Moorhead plays catchup in 2022 budget

Property tax rate to go up 5% with 2.5% increase for garbage and wastewater.

Moorhead city hall 5 15 19
The Moorhead City Hall in the city's downtown mall.
Forum file photo
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MOORHEAD — With no comments from the public or City Council members, the 2022 Moorhead budget was approved Monday night, Dec. 13.

City Finance Director Jenica Flanagan told the council that after last year when there was basically no increase at all because of the pandemic they are "playing catch up" in 2022.

Overall, the tax rate will increase about 5%, which is the highest in the past eight years with the next biggest increase in 2018 at 4.9%.

It will have minor effects on the city's portion of property tax bills, however.

Flanagan said for the city's median home home value of $191,900 the monthly increase will be $3.24 or annually of $38.91.


For a home valued at $300,000, the increase will be $5.46 per month or $65.58 per year.
The city also has three utility operations.

The city has developed long-term plans of annual increases of 2.5% in each of the next 10 years in the wastewater fund to fund a major improvement project and similar increases in the garbage rate to build back up a reserve fund and increased operating expenses.

Thus, for wastewater the average residential single family rate will be $32.75 next year with an increase of about 80 cents a month.

For garbage service, the average residential rate will be $10.04 with an increase of about 25 cents a month.

The other city utility, the forestry department, will increase its fee 20 cents a month.

Commercial rates won't increase at all for taxes unless the property value was raised as the state's border cities legislation takes care of any tax increase. They will however pay the higher utility rates.

The city's general fund, which pays for most operations of the city, will total $34 million next year, up $1.7 million.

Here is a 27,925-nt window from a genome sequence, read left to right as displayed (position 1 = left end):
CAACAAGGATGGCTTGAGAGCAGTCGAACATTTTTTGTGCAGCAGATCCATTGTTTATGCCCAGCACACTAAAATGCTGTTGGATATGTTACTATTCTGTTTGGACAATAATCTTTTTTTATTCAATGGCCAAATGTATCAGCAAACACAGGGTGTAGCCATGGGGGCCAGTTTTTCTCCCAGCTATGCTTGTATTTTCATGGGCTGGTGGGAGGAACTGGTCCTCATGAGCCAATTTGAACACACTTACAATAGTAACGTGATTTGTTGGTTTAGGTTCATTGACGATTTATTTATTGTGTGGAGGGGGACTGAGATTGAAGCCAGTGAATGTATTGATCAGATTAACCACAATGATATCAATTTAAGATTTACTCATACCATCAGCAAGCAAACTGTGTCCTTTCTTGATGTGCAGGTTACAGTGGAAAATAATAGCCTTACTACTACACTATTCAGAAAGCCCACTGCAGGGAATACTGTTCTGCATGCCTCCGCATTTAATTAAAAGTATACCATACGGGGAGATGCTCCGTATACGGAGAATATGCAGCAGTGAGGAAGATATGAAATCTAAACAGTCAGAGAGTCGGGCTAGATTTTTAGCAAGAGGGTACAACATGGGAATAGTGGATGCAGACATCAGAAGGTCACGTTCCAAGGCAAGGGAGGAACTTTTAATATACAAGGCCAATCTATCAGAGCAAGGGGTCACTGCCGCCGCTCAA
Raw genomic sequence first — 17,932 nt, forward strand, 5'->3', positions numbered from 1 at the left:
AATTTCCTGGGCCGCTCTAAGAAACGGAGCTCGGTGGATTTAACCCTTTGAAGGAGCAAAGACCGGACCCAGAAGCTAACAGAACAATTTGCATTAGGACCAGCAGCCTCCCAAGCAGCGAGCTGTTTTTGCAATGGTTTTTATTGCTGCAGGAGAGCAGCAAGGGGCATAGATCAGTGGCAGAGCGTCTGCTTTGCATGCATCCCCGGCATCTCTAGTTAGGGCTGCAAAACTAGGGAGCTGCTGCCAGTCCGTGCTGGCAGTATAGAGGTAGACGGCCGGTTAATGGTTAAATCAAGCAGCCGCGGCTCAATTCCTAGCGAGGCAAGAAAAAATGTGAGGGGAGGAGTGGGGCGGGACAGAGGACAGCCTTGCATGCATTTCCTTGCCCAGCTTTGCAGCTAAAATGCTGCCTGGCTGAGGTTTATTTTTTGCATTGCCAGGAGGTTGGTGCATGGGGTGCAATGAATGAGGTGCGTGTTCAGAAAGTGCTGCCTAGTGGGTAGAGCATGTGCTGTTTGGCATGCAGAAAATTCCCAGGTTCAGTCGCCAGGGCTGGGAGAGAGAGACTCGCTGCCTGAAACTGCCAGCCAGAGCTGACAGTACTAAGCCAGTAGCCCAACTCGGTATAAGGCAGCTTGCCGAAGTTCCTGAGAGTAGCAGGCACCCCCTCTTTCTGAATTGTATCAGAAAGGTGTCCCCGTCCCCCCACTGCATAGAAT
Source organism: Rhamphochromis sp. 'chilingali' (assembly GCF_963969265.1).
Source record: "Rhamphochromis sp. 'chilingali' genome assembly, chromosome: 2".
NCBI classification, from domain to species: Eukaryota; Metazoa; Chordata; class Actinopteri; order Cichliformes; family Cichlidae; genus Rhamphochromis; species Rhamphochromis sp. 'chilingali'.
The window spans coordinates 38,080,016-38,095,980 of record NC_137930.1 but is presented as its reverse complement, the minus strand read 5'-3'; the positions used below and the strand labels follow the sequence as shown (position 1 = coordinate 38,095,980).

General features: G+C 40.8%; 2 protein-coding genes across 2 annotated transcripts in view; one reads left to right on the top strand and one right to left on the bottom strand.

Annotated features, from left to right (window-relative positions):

The city police operations at $11 million and fire department at $5.3 million make up about half of the general fund expenditures.


The city also has a capital improvement program for infrastructure projects. Flanagan said the city plans to spend about $17 million next year with the biggest share for the Center Avenue reconstruction, landscaping and lighting at $5.6 million, a new garbage truck and equipment for the new garbage transfer and recycling center at $1 million, a new trail from downtown's Woodlawn Park to the southside Goosberry Mound Park at about $1 million and police body cameras at $300,000.

The city's share of a property owner's property tax bill is 33%, with the county at 38% and the school district at 27%. There is also 1% for the economic development authority and 1% for the watershed district.

City Manager Dan Mahli said in a statement after the meeting that "with poulation growth at 17% over the last 10 years, wwe believe the approved 2022 budget positions the city to manage the growth and potential it is experiencing."

In commenting on the budget process, Flanagan said the goals were to work together, serve the community, support employees and balance the budget.

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